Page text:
Where the detection means is a coil of wire, or system of coils, the output voltage generated therein is applied directly through a band-pass iilter 41 to an amplifier 42 for ampliiication. Where the magnetic field detection means is an electron beam, the deection of the beam is detected, using a photosensitive device which monitors a phosphor on the screen of the electron beam device, and which converts the beam displacement to an electrical signal which is then applied to the amplier 42.
The signals from the amplifier 42 are sorted into two amplitude levels by the upper and lower threshold detectors 43 and 44. An output from the lower level threshold detector 44 is passed onto a pulse generator 45 which is triggered by the signal to produce a pulse of predetermined amplitude and width. Should the upper threshold level, defined by the upper threshold detector 43, also be exceeded by the signal from the amplifier, the resultant output of the upper threshold detector 43 may be employed to inhibit application of the lower level detector output to the pulse generator by the use of an electronic gating circuit 46 of conventional design.
In addition, the output of the upper threshold detector 43 may be used to classify the articles passing the sensitive detector stage 40 into different categories other than that represented by the lower threshold detector 44, whereby the apparatus may be employed as an article-separating device in accordance with the present invention. Additional threshold detectors 47 may be added to further categorize the input signals and thus, the articles. Each is categorized by a respective permanent magnet label of speciic and predetermined 'field strength and size.
The pulse generator 45 shapes the input signal from the gating circuit 46 to a pulse of determined amplitude and time duration. The time duration of this pulse may be xed as predetermined by the speed with which the articles are to be counted and the minimal separation distance between the articles. As previously-mentioned, a principle object of the present invention is to eliminate the need for separating items before counting. Thus, it is only necessary that the magnetic iield of the magnetic labels be separated by a distance determined by the time duration of the pulse produced in the stage 45, and not by the physical sizes of the articles, themselves. Since the magnets are of known strength and are extremely small, the likelihood of having two units pass the detector stage 40 at precisely the same instant of time is extremely remote. In the event that this does occur, additional threshold detectors 47 may be utilized to discriminate against such events and to provide a corresponding output signalindicating occurrence.
The output of the pulse generator 45 is applied to a conventional counter device 48 which may be provided with a conventional display unit 49. The output of the counter 48 may also be used to supply total or partial count information to a variety of output devices, such as a paper tape punch device 50, a magnetic tape unit 51 for interfacing with subsequent data processing equipment, or a printer 52 for permanent storage and immediate retrieval of the count. As will be readily understood, devices such as the tape punch device 50', the magnetic tape unit 51, and the printer 52 are well-known items and are adapted, in a conventional manner, to be operated by a conventional counter such as the counter `48, to achieve the desired particular output function.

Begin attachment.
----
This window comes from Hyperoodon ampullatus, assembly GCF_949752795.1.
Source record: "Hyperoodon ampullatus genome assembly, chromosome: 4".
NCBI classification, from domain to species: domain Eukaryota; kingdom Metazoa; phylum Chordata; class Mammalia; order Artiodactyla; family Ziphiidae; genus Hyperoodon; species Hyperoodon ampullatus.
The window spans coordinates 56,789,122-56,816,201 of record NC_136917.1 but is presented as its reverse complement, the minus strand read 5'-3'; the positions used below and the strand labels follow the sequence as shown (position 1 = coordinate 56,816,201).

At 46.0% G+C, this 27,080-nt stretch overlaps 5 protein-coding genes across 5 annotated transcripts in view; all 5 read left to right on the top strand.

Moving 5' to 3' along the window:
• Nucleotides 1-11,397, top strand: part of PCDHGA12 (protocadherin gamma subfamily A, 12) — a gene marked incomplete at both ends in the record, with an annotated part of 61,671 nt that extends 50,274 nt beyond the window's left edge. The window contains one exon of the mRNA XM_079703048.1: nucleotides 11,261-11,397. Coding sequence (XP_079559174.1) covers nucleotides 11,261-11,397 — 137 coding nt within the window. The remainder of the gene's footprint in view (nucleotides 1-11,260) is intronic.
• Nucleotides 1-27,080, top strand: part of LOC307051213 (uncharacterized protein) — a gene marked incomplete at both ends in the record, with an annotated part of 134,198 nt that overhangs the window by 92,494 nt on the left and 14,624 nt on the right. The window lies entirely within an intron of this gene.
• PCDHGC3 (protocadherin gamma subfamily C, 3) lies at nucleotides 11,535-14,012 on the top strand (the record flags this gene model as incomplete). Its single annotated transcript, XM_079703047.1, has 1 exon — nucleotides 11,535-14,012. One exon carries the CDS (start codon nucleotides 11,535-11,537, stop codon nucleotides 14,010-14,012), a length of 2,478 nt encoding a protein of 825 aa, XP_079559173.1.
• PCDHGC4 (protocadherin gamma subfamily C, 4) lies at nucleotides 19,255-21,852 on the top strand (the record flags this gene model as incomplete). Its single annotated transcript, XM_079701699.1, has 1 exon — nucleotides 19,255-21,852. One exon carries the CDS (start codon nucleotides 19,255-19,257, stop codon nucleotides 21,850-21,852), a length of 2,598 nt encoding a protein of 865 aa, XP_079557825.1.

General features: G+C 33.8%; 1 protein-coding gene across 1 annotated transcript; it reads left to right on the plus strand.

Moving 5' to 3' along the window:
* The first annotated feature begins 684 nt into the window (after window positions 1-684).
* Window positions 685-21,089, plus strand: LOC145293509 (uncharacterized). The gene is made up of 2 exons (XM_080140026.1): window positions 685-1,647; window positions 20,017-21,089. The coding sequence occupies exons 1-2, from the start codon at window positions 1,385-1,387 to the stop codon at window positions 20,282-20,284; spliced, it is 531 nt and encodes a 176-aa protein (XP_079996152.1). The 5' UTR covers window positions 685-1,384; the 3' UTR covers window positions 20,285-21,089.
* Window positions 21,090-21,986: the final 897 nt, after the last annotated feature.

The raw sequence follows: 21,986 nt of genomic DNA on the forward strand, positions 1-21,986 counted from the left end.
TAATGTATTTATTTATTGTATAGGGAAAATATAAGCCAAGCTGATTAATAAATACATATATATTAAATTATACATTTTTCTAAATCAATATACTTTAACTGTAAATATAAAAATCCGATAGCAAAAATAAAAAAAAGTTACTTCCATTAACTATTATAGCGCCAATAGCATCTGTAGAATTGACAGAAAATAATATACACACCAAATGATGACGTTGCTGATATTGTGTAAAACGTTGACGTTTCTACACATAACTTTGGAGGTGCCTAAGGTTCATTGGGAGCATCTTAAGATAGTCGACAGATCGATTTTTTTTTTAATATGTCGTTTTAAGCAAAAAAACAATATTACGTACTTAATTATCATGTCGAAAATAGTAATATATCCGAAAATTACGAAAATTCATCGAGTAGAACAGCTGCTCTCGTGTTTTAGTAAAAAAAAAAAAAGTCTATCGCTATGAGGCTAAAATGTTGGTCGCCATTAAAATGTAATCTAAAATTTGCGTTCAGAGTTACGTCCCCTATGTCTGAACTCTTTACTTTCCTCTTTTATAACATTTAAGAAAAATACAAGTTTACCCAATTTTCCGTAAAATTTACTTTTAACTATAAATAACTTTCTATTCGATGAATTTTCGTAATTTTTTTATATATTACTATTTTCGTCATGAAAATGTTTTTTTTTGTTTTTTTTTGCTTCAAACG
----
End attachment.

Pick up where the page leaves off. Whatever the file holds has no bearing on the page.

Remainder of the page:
As above-mentioned, in operating the system, articles with permanent magnets attached thereto are placed in the hopper 31 at the input station of the conveyor system. From this point the articles are moved randomly by the belts 13 and 2.3` through the compression section. The size or field strength of the permanent magnets employed is determined mainly by the size of the articles to be counted and the desired resolution. Before the items 32 enter the compression portion of the conveyor system they are partially separated by the leveling device 33 which tends to level the random accumulation of the articles traveling therepast. The separator device 33 is necessary to prevent blockage of the unit when running at relatively high speed, namely, to prevent a. large bundle of articles 32 from passing through the compression section simultaneously. The space provided in the compression chamber portion of the machine made large enough to accommodate the largest bundles released by the action of the separator device 33. The degree of separation is determined mainly by the speed of the conveyor belts 13 and 23.
Due to the fact that the belts 13 and 23 are in constant motion while articles are fed from the hopper 31, the separation between the articles will ordinarily be sutiicient and further separation with a separator means is ordinarily not necessary. In general, a bundle of clothing, towels, diapers, or the like, may contain, at most, three or four articles rolled together, and the compression section of the machine is made large enough to handle such a bundle without jamming. The separator device 33, therefore, acts mainly to separate one small bundle from another and to ensure that the system will not become jammed. It is not the purpose of the separator device 33 to separate articles or bundles into individual components.